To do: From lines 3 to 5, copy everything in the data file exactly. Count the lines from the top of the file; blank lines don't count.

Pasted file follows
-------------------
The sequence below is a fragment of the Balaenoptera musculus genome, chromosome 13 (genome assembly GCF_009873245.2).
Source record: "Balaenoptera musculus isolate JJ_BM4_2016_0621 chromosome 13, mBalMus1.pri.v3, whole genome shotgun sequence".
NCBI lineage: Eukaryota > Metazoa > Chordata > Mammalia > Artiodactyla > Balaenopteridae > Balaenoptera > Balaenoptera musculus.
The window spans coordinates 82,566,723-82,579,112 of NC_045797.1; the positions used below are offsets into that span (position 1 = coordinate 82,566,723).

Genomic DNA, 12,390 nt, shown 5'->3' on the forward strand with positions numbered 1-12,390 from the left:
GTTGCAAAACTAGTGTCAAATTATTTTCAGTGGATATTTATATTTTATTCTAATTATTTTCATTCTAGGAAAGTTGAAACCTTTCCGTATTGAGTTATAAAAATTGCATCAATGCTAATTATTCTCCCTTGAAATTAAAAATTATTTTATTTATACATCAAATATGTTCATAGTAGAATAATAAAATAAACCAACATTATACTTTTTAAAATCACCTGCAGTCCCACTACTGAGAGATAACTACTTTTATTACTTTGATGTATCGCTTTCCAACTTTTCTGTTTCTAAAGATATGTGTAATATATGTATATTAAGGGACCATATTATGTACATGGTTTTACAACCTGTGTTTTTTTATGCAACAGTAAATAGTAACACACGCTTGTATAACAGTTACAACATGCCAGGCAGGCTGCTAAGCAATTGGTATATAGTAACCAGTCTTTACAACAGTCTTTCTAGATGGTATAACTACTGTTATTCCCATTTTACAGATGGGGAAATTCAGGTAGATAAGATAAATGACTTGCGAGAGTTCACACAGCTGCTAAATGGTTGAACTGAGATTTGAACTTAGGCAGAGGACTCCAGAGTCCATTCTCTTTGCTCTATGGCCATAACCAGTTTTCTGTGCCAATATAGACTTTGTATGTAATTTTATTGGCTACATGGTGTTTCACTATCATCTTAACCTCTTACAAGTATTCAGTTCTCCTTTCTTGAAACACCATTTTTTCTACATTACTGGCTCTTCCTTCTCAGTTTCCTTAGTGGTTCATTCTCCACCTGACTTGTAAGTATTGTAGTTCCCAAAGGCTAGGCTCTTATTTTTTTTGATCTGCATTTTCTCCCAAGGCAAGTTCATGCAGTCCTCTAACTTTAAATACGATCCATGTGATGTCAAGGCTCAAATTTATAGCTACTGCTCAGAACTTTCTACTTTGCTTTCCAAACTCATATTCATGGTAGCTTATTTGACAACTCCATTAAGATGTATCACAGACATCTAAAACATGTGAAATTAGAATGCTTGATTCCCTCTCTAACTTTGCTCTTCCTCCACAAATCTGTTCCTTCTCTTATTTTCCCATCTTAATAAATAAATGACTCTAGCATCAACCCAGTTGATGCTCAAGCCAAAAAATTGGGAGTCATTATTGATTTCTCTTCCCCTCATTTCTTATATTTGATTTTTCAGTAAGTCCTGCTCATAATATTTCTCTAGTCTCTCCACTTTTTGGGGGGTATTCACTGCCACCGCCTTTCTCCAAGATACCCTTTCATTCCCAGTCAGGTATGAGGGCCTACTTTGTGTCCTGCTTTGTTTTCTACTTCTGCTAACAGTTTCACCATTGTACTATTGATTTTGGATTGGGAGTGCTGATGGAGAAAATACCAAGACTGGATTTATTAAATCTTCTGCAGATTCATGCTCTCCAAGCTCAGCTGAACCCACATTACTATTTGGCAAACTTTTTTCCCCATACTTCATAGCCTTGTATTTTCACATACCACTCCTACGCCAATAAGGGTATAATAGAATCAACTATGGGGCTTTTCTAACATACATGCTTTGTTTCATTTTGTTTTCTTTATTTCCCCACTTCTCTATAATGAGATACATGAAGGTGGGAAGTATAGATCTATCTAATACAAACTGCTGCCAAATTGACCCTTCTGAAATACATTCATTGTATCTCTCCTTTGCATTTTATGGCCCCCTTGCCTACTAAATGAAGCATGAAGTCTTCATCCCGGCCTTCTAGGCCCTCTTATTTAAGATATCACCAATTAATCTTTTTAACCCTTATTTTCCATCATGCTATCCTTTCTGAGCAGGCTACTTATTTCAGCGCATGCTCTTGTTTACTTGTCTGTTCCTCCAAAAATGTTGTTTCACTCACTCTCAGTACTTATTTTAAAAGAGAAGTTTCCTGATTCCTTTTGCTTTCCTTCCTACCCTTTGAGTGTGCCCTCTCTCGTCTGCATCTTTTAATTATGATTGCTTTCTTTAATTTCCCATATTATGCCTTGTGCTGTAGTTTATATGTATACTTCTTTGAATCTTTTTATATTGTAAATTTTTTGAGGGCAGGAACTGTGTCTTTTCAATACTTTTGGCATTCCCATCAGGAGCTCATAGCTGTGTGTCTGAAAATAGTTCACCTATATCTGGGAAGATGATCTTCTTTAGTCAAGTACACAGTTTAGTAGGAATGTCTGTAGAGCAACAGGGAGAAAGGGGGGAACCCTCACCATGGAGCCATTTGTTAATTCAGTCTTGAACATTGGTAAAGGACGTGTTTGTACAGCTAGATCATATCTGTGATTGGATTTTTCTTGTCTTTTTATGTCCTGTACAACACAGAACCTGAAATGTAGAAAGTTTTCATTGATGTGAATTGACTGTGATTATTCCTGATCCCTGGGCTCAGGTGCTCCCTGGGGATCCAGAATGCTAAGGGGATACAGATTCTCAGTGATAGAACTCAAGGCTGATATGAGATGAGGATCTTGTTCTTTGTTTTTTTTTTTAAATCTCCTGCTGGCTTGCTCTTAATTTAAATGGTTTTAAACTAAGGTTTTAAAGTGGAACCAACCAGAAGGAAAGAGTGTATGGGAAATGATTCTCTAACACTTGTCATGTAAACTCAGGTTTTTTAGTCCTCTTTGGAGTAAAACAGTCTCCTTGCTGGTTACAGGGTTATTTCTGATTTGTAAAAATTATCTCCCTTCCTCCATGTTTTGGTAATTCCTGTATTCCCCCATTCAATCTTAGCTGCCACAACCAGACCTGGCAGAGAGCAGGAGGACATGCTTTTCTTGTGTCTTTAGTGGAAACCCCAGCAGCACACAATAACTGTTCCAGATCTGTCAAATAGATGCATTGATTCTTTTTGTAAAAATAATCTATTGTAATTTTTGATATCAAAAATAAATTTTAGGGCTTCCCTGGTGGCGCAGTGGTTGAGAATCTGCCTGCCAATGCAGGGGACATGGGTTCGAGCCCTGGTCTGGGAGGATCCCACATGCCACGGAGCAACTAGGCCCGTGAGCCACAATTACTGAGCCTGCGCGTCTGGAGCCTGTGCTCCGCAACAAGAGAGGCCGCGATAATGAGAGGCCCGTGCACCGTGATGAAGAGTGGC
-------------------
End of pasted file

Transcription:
NCBI lineage: Eukaryota > Metazoa > Chordata > Mammalia > Artiodactyla > Balaenopteridae > Balaenoptera > Balaenoptera musculus.
The window spans coordinates 82,566,723-82,579,112 of NC_045797.1; the positions used below are offsets into that span (position 1 = coordinate 82,566,723).

Genomic DNA, 12,390 nt, shown 5'->3' on the forward strand with positions numbered 1-12,390 from the left: